Editing our own writing may not be easy, but it is generally a walk in the park sipping an iced latte compared to the difficulty of editing another person’s writing, particularly if that person is a coworker, friend, or relative. Here are six tips to take the sting out of editing other people’s writing.
1. Ask the writer what he or she expects from you.
- Should you offer constructive criticism on content, tone, or style?
- Should you limit your edit to grammatical errors and typos?
- Do you need to analyze the layout, graphics, or other aesthetics?
2. Agree upon the details.
- What is the method of editing (i.e., print versus digital)?
- How many rounds of editing does the writer expect?
- What is the time frame for each round of editing?
3. Notify the writer of every edit.
Use handwritten marks, strikethroughs (e.g., your you’re), or digital editing tools (e.g., Microsoft Word Track Changes) to let the writer know about every change or edit—no matter how small. Undocumented edits can cause many unforeseen problems.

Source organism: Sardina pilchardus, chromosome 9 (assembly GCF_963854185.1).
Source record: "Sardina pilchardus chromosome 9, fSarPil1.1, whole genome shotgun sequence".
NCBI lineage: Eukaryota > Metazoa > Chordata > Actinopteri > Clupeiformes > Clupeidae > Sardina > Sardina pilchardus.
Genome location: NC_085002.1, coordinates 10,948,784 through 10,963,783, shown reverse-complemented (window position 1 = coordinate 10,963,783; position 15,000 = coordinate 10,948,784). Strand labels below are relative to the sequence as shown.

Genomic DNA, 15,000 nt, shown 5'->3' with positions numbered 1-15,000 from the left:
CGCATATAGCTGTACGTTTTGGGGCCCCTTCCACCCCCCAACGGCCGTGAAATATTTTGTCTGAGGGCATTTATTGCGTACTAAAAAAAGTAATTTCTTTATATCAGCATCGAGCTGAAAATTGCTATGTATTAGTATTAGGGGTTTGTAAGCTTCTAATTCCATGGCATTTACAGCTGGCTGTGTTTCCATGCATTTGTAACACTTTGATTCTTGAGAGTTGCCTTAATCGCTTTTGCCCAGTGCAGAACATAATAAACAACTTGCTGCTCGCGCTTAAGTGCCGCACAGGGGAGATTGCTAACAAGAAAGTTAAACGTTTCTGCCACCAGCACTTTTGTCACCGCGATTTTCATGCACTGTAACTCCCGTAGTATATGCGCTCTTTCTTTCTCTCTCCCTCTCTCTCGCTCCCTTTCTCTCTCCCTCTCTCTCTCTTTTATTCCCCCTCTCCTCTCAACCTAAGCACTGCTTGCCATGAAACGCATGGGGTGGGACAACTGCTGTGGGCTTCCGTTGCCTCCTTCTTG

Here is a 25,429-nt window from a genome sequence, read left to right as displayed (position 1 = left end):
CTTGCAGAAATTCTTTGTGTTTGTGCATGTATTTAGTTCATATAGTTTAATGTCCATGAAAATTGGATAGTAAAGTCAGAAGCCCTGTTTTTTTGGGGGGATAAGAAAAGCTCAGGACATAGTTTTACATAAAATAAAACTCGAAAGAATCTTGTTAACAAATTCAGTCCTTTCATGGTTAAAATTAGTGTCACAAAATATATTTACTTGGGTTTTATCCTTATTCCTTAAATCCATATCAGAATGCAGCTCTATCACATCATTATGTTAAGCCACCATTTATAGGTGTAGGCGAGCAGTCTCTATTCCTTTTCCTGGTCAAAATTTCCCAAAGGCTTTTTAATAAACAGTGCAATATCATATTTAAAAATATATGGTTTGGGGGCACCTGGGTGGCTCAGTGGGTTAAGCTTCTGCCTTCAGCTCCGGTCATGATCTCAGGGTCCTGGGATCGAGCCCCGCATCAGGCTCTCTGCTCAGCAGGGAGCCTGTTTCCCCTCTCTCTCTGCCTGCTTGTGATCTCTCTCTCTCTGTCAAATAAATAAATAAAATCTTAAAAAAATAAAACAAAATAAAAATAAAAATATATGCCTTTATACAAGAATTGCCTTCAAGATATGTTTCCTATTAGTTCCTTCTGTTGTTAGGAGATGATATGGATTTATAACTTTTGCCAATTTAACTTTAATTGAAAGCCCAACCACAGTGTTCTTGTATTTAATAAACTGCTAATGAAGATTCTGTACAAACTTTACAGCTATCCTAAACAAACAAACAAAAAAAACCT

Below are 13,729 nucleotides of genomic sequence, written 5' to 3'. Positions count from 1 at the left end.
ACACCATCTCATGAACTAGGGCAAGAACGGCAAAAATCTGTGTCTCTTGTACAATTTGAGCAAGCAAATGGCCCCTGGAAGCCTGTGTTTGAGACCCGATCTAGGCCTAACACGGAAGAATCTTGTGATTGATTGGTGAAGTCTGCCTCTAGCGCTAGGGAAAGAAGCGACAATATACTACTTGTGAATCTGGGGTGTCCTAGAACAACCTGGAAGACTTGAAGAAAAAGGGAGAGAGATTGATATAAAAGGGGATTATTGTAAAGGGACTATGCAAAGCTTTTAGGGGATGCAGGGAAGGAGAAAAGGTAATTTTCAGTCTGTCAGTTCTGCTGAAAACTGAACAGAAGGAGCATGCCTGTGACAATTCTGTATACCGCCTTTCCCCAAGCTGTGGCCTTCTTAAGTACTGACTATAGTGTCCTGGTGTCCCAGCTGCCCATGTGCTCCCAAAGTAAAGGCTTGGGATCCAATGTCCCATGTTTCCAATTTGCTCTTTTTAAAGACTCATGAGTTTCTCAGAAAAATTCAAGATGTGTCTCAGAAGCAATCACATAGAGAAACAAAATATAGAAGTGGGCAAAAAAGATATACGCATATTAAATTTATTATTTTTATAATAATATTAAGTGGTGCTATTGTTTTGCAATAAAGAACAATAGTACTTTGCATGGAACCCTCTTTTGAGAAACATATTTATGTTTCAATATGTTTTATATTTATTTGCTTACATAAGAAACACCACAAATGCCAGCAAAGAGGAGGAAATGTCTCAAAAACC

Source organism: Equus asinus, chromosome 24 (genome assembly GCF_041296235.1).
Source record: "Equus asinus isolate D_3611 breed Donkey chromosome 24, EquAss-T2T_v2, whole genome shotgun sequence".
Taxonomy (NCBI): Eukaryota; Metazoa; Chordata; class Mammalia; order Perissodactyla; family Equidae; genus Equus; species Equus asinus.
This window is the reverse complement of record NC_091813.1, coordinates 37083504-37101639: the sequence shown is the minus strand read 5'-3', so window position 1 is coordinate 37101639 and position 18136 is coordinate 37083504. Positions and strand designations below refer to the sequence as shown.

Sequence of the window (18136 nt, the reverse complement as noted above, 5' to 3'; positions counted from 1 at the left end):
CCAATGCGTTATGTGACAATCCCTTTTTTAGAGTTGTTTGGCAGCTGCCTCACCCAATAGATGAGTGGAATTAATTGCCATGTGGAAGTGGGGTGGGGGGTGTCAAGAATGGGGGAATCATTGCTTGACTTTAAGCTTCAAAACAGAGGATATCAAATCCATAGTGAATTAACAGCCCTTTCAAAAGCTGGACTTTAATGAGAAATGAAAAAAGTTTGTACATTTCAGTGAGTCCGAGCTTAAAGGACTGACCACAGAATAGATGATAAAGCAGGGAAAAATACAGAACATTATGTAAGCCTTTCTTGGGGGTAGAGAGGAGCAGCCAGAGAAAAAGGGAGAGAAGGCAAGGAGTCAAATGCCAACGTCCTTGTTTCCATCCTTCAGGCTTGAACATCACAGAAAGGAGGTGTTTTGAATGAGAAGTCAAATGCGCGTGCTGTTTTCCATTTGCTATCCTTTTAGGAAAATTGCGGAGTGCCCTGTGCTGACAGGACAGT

4. Buffer concerns with gentle suggestions or questions.
- “This sentence may confuse readers. Consider rephrasing this to say…”
- “The language here may be a bit harsh. How about…?”
- “The description on this page doesn’t match the description on the previous page. Could this be an oversight?”
5. Provide straightforward grammatical edits.
Extra comments, such as “This is misspelled” or “This is wrong,” will probably put the writer on the defensive; instead, verbally offer to explain any changes that the writer doesn’t understand.
- Their There were a lot of people at Lollapalooza this year!
- The little girl sent a birthday card to her Grandma grandma.
- My friend and me I went to the new outlet mall.
6. Suggest a professional editor for work-related material or creative content meant for publication.
Not only do professional editors provide grammatical know-how, but we can also offer advice and opinions without emotional attachment.
Looking for more editing advice? Here are my past editing posts, just in case you missed them:
Editing Tips for Very Short Documents
Five Editing Tips and the Document Death Spiral